This is a topic that still comes up when doing email investigations. After there has been an issue, we want to perform analysis to determine what may have happened any potentially why certain security controls did not act the way we expected.
With email one example would be around the audit information collected when an Exchange Online transport rule acts upon a message.
It is common to see that admins have removed the “Audit this rule with severity level”. As noted above this is not a new issue. If we consult Andrew Stobart’s archived blog, we can find this post Troubleshooting Transport Rules that are set to “Do not audit”. Yet another great blog that was cast into the abyss
The option is indicate below by the wonderful pink arrow. Note that the option is selected by default when creating a new rule.
Note that the term Exchange Transport Rule (ETR) is commonly used to describe these rules.
In the below test, the ETR is set with the audit option enabled. The severity level is for your use as you may deem a particular ETR to be critical and it should be listed on the high priority report. But that is all up to you as it is to help your administrative tasks.
When we perform a standard message trace, note that we see the that the message has been acted upon by the ETR.
There are two rules that acted upon the message and the entries are noted inside the red box.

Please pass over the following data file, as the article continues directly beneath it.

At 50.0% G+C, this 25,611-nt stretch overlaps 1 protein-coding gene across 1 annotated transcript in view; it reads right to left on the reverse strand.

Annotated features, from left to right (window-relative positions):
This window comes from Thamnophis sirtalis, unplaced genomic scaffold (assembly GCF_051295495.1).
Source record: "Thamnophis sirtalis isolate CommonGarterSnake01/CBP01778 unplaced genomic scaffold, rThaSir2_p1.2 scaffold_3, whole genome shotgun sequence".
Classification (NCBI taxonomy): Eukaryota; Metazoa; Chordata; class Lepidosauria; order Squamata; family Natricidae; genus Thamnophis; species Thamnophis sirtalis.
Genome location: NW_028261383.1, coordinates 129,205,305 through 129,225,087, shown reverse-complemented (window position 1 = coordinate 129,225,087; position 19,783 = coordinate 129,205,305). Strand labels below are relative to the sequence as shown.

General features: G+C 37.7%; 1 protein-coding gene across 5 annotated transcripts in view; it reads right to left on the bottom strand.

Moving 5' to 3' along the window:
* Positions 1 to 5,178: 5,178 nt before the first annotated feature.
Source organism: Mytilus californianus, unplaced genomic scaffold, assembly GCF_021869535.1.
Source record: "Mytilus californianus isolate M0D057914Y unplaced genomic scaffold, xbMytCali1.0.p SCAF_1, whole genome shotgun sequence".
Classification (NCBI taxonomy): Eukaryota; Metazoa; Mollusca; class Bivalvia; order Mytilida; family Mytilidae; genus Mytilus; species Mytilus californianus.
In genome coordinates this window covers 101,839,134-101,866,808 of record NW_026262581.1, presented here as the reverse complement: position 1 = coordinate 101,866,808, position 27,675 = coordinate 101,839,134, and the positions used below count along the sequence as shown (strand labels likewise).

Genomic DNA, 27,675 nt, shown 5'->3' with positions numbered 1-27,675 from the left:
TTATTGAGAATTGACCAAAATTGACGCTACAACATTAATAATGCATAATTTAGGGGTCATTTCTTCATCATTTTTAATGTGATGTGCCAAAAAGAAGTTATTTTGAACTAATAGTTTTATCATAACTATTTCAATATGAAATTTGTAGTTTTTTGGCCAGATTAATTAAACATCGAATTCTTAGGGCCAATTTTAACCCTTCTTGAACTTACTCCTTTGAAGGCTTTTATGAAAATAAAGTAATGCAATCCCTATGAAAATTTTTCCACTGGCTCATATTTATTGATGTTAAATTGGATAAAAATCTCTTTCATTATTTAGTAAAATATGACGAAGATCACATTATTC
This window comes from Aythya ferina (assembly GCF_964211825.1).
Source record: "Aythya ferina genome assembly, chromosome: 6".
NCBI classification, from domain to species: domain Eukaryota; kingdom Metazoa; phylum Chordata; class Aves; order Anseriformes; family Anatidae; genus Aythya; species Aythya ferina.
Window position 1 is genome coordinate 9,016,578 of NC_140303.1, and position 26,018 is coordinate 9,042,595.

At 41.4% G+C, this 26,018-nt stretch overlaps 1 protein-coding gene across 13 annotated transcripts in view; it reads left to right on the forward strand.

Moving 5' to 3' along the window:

If we expand the details, the names of the relevant rules are shown, In this lab the two rules that fired on this message are:
Stamp External Warning – Message Subject
Stamp External Warning – Message Body
If we disable the audit setting, again indicated by a that pink arrow, note that this changes the troubleshooting information that is available to us.
If we run a standard message trace, note that there is no indication that a transport rule fired on this message.
All we see if that the message was received, then delivered. Nothing else.
If you remove the audit this rule setting from the ETR, then you will not see any information about actions the rule has taken in a standard message trace. You will be forced to run the detailed message trace that will take considerably longer to complete.
Just leave the option enabled, unless you have a very specific reason for doing so.
Also in memory of Andrew’s blog – here is one of his trademark images: